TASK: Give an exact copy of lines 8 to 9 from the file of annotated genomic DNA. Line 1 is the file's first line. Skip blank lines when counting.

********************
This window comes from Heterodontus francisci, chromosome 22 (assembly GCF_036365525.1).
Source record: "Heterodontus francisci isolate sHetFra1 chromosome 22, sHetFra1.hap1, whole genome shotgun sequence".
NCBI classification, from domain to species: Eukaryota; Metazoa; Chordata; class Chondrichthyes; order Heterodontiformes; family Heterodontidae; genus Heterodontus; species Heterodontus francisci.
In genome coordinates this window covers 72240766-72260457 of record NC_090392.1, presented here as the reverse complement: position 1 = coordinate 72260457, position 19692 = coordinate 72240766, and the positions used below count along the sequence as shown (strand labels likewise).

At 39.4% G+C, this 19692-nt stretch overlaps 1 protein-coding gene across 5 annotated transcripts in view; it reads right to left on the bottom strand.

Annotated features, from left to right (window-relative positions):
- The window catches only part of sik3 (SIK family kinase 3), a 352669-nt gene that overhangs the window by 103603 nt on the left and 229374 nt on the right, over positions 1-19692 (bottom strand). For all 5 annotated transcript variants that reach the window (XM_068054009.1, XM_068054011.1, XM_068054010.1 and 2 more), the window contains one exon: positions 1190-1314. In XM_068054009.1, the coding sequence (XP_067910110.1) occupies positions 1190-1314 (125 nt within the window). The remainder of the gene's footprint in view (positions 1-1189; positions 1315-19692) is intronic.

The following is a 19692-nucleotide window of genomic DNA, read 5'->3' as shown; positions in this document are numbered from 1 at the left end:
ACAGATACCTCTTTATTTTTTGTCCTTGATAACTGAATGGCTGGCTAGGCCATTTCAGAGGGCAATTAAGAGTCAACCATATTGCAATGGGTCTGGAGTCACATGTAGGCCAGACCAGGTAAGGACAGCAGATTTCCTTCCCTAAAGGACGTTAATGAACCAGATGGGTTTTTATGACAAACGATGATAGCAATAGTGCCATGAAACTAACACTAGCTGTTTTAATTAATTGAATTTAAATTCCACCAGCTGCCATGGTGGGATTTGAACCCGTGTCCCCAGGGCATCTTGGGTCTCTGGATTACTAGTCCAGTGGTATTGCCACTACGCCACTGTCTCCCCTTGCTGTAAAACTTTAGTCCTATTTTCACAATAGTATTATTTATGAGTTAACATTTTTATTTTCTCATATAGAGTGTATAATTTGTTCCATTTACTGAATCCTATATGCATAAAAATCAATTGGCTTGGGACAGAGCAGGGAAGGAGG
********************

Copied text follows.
The following is a 19692-nucleotide window of genomic DNA, read 5'->3' as shown; positions in this document are numbered from 1 at the left end:
ACAGATACCTCTTTATTTTTTGTCCTTGATAACTGAATGGCTGGCTAGGCCATTTCAGAGGGCAATTAAGAGTCAACCATATTGCAATGGGTCTGGAGTCACATGTAGGCCAGACCAGGTAAGGACAGCAGATTTCCTTCCCTAAAGGACGTTAATGAACCAGATGGGTTTTTATGACAAACGATGATAGCAATAGTGCCATGAAACTAACACTAGCTGTTTTAATTAATTGAATTTAAATTCCACCAGCTGCCATGGTGGGATTTGAACCCGTGTCCCCAGGGCATCTTGGGTCTCTGGATTACTAGTCCAGTGGTATTGCCACTACGCCACTGTCTCCCCTTGCTGTAAAACTTTAGTCCTATTTTCACAATAGTATTATTTATGAGTTAACATTTTTATTTTCTCATATAGAGTGTATAATTTGTTCCATTTACTGAATCCTATATGCATAAAAATCAATTGGCTTGGGACAGAGCAGGGAAGGAGG